Such evolutionary change is what Chinese Communist hardliners fear. But in Beijing too, the prevailing policy has survived assaults from those hardliners. It is a policy laid down by the late Chinese leader Deng Xiaoping, who ruled China from 1978 through his fatal illness in the mid-1990s. Deng saw China's economic development as a 50-year project, and he favored a basically isolationist foreign policy that would not interfere with the pressing game of catch-up on economics.
Here too, engagement seems likely to remain, in one form or another, the consensus for policy. Clinton rather than China so far has been the target of Republican attacks.
For example, Sen. John McCain (Ariz.), a member of the Armed Services Committee and a Republican presidential candidate, said the Cox report showed that "too little action was taken too late by this administration" and called it "very damning to the administration."
But McCain said that it is not surprising that the Chinese would spy on the United States and that the Cox report should not affect U.S. trade relations with China. "We should judge it on the basis of our trade interests. The scandal is not that they spied on us but that we let them spy on us," McCain said.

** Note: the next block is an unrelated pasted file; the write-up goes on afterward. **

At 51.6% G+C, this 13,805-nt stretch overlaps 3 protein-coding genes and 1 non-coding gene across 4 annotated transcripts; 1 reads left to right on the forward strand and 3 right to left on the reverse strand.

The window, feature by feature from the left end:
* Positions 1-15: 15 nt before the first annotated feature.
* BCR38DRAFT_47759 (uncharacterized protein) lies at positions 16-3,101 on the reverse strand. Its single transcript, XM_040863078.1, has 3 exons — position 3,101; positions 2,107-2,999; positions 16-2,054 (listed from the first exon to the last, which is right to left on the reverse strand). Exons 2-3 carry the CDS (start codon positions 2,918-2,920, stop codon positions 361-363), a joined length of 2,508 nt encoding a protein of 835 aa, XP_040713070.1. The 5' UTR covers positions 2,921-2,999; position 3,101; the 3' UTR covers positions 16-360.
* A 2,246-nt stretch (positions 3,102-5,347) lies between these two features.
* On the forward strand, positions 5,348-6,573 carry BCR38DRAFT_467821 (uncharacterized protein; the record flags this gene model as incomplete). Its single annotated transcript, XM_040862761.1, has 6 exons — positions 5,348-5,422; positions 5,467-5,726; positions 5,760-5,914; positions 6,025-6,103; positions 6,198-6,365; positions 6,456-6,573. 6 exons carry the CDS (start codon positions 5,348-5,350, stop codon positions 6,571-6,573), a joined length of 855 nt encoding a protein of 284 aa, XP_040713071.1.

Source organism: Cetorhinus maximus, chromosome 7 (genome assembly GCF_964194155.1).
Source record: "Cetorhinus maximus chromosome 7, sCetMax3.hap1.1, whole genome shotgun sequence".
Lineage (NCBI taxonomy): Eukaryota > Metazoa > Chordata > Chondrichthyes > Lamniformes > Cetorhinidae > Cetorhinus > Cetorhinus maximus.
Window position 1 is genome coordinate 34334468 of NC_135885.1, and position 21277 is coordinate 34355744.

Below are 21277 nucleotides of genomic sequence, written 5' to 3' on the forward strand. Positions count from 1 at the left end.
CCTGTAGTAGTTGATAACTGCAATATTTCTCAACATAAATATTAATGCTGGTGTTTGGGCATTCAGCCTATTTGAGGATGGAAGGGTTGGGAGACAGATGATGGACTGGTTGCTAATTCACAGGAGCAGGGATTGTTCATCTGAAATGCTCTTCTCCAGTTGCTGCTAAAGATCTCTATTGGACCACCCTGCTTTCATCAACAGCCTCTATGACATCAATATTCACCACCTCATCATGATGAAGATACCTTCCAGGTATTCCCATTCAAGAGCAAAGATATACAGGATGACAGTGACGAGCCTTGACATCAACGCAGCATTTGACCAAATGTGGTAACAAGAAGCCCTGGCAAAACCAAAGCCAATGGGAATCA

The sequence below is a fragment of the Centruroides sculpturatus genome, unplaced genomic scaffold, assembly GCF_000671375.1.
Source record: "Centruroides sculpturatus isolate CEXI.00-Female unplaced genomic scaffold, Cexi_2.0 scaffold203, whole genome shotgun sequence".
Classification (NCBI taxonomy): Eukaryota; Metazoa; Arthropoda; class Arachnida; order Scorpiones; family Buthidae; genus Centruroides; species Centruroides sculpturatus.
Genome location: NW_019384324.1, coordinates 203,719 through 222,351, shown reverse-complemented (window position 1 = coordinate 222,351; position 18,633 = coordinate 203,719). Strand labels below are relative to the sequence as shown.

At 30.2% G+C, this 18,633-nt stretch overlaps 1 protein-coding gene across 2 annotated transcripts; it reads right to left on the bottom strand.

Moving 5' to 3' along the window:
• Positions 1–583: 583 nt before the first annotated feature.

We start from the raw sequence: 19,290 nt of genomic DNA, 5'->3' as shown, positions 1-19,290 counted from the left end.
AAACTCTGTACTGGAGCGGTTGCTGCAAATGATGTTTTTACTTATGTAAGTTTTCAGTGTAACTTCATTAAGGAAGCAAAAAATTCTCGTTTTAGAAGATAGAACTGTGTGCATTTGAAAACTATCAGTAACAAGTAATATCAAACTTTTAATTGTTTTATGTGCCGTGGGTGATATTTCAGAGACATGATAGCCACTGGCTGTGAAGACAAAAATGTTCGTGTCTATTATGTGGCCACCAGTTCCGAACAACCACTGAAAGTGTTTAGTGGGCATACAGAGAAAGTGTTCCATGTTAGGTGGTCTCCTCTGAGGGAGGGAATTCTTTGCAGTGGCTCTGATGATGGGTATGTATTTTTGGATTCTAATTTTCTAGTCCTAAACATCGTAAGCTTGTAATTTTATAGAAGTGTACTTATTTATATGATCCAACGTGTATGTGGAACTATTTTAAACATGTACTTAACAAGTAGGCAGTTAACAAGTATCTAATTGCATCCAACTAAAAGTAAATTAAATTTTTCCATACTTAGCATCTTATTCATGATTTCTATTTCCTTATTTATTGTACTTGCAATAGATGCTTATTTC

There will be two tests soon for the U.S.-China relationship.
One will be whether China exercises its veto in the United Nations Security Council if and when a resolution comes regarding a settlement to the conflict in Kosovo. China has been sharply critical of NATO's bombing campaign.
The second will come in Congress, when lawmakers will have their annual opportunity to decide on China's trade privileges, once known as "most favored nation" status but now referred to as "normal trade relations."
In past years, the business community has lobbied on China's behalf. But this year, much of the lobbying will be more low-key.
Willard Workman, vice president for international affairs at the U.S. Chamber of Commerce, notes that the United States exports more to Brazil than to China, and that Brazil is growing faster. He said that by international standards, "China is not a great place to make an investment" because of theft of technology and intellectual property and its relatively small middle-class market. But he said that normal trade relations status still should be renewed because "open markets mean open government."
Sen. John H. Chafee (R-R.I.), a member of the Senate intelligence committee, said the spy scandal should not affect trade relations. "What we need to do about spying is have better preventative measures," he said. "We shouldn't destroy what may be in our own best interests in our justifiable outrage over their spying."
Staff writer Helen Dewar contributed to this report.